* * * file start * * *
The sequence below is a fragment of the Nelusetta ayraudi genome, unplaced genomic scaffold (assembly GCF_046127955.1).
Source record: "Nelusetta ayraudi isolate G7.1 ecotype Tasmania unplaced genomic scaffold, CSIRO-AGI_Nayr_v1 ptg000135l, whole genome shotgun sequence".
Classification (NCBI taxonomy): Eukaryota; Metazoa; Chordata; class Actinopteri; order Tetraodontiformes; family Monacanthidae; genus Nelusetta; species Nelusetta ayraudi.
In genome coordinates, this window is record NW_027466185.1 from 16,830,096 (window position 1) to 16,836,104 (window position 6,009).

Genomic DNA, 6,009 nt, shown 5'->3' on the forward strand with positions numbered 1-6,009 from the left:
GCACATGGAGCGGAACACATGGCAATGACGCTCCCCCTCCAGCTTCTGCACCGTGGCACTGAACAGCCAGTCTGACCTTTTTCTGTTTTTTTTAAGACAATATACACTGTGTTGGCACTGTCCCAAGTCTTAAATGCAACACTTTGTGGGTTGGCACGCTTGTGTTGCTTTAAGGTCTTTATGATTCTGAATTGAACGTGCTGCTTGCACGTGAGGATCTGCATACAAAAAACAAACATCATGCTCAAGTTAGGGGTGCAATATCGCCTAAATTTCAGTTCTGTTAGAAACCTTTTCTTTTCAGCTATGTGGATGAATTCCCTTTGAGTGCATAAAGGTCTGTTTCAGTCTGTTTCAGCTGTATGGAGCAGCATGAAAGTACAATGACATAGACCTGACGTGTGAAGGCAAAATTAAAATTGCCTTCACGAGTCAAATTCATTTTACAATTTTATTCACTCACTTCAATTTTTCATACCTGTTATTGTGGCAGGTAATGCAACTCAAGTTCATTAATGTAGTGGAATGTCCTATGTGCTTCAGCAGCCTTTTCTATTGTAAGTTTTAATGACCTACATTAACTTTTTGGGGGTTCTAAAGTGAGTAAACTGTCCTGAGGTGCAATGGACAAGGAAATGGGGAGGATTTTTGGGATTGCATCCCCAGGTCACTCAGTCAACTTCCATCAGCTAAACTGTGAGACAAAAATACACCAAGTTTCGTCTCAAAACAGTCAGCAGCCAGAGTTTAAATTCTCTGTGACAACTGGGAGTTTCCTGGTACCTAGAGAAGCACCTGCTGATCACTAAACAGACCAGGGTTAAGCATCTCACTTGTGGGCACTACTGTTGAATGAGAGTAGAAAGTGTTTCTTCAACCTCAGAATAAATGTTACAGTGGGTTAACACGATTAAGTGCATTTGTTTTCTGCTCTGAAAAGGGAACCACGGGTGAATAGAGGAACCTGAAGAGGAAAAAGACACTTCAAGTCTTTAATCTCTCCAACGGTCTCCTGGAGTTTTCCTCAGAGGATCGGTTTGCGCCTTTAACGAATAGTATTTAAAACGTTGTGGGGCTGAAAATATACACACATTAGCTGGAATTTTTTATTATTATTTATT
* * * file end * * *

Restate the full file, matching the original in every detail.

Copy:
The sequence below is a fragment of the Nelusetta ayraudi genome, unplaced genomic scaffold (assembly GCF_046127955.1).
Source record: "Nelusetta ayraudi isolate G7.1 ecotype Tasmania unplaced genomic scaffold, CSIRO-AGI_Nayr_v1 ptg000135l, whole genome shotgun sequence".
Classification (NCBI taxonomy): Eukaryota; Metazoa; Chordata; class Actinopteri; order Tetraodontiformes; family Monacanthidae; genus Nelusetta; species Nelusetta ayraudi.
In genome coordinates, this window is record NW_027466185.1 from 16,830,096 (window position 1) to 16,836,104 (window position 6,009).

Genomic DNA, 6,009 nt, shown 5'->3' on the forward strand with positions numbered 1-6,009 from the left:
GCACATGGAGCGGAACACATGGCAATGACGCTCCCCCTCCAGCTTCTGCACCGTGGCACTGAACAGCCAGTCTGACCTTTTTCTGTTTTTTTTAAGACAATATACACTGTGTTGGCACTGTCCCAAGTCTTAAATGCAACACTTTGTGGGTTGGCACGCTTGTGTTGCTTTAAGGTCTTTATGATTCTGAATTGAACGTGCTGCTTGCACGTGAGGATCTGCATACAAAAAACAAACATCATGCTCAAGTTAGGGGTGCAATATCGCCTAAATTTCAGTTCTGTTAGAAACCTTTTCTTTTCAGCTATGTGGATGAATTCCCTTTGAGTGCATAAAGGTCTGTTTCAGTCTGTTTCAGCTGTATGGAGCAGCATGAAAGTACAATGACATAGACCTGACGTGTGAAGGCAAAATTAAAATTGCCTTCACGAGTCAAATTCATTTTACAATTTTATTCACTCACTTCAATTTTTCATACCTGTTATTGTGGCAGGTAATGCAACTCAAGTTCATTAATGTAGTGGAATGTCCTATGTGCTTCAGCAGCCTTTTCTATTGTAAGTTTTAATGACCTACATTAACTTTTTGGGGGTTCTAAAGTGAGTAAACTGTCCTGAGGTGCAATGGACAAGGAAATGGGGAGGATTTTTGGGATTGCATCCCCAGGTCACTCAGTCAACTTCCATCAGCTAAACTGTGAGACAAAAATACACCAAGTTTCGTCTCAAAACAGTCAGCAGCCAGAGTTTAAATTCTCTGTGACAACTGGGAGTTTCCTGGTACCTAGAGAAGCACCTGCTGATCACTAAACAGACCAGGGTTAAGCATCTCACTTGTGGGCACTACTGTTGAATGAGAGTAGAAAGTGTTTCTTCAACCTCAGAATAAATGTTACAGTGGGTTAACACGATTAAGTGCATTTGTTTTCTGCTCTGAAAAGGGAACCACGGGTGAATAGAGGAACCTGAAGAGGAAAAAGACACTTCAAGTCTTTAATCTCTCCAACGGTCTCCTGGAGTTTTCCTCAGAGGATCGGTTTGCGCCTTTAACGAATAGTATTTAAAACGTTGTGGGGCTGAAAATATACACACATTAGCTGGAATTTTTTATTATTATTTATT